Note: Though Mr. Keene is an officer in the NRA, the views expressed in the following piece do not represent the opinions of that organization. — Ed.

Candidate Barack ObamaBarack Hussein ObamaOvernight Health Care: Trump testing czar says rise in cases is real | Obama rips Trump's pandemic response | CDC: Increasing numbers of adults say they wear masks Trump calls Fox 'disappointing' for airing Obama speech Trump blasts Obama speech for Biden as 'fake' after Obama hits Trump's tax payments MORE and his handlers tried, during the presidential campaign, to defang the National Rifle Association and other pro-Second Amendment groups fearful of what he might do if elected in much the way that centrist Democrats did in 2006.

Sen. Obama (D-Ill.) himself said that as a lawyer and former law professor, he read the Second Amendment as defining an individual, as opposed to a collective, right in much the way the Supreme Court did in the recent Heller decision. As an individual right, gun ownership is constitutionally guaranteed subject only to reasonable restrictions that, to pass muster, would be subject to rigorous court scrutiny. There was a hint that his view of what might be reasonable might differ from the Court’s, as he suggested that in his view the D.C. handgun ban (later struck down in Heller) might well be consistent with such a reading of the Constitution.

That passing comment was lost in the back-and-forth of a campaign focused almost exclusively on other issues, but when groups and individuals questioned his dedication to their right to buy, sell and use firearms for legitimate purposes, they were reassured by a campaign that didn’t want this issue on the table.

At one point, the candidate himself said that gun owners needn’t worry because even if he wanted to “take their guns,” he wouldn’t have the votes in Congress to do so. As Nov. 4 approached, however, the candidate told a reporter from National Public Radio that once elected, he might well seek a federal law prohibiting states from passing what are known as “concealed carry” laws, such as those that have been enacted by 48 states. And within days of the election, his transition team website outlined his agenda in detail, leading any reasonable observer to conclude that it is an agenda he and his managers have had in mind all along.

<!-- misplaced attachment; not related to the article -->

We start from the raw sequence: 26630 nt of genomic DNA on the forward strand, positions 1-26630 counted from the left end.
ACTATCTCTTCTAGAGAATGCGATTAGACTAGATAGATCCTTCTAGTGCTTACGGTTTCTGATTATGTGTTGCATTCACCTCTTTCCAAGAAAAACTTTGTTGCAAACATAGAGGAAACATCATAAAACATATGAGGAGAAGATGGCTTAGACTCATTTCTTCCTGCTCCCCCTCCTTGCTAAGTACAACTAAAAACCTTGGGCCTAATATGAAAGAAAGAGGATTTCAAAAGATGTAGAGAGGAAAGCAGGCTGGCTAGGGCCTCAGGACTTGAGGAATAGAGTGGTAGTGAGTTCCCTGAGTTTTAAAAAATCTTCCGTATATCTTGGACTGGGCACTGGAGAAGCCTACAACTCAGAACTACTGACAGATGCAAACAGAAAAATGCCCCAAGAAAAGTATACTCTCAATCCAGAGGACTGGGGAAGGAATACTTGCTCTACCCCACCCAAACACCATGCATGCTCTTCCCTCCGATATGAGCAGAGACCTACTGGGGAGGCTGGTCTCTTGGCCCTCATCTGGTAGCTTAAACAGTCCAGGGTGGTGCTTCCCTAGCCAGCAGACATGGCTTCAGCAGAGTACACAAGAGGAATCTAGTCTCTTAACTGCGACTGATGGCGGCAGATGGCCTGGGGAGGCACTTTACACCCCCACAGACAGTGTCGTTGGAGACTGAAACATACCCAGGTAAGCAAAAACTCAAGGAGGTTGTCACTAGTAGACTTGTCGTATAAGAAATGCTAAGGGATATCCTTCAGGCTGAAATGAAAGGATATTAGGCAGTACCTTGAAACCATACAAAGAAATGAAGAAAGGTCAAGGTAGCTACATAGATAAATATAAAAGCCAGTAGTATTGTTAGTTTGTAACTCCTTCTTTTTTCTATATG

Now that he’s our president-elect, Obama wants to reinstitute the discredited Clinton “assault weapons ban,” on the grounds that it was a ban on fully automatic machine guns that “belong on foreign battlefields.” It was, of course, no such thing, and he or whoever handles these issues knows better.

He also wants to repeal the so-called Tiahrt Amendment that prohibits the release of federal firearms tracing information to anyone other than law enforcement agencies conducting bona fide criminal investigations. The Tiarht Amendment passed with the support of, among others, The Fraternal Order of Police.

And as if this isn’t enough, he also wants to revisit and “close” the so-called “gun show loophole” — which isn’t a loophole at all — by essentially closing down gun shows attended by more than 5 million Americans a year. Obama would also require gun makers to produce “childproof” firearms, though the chances of a child being killed or injured in a firearms accident in this country is less than one in a million.

What the president-elect apparently hopes to do while bringing us all together after Jan. 20 is pursue a rabidly anti-gun agenda that could reignite a cultural political war and put many centrist Democrats elected on pro-Second Amendment platforms in a politically perilous position.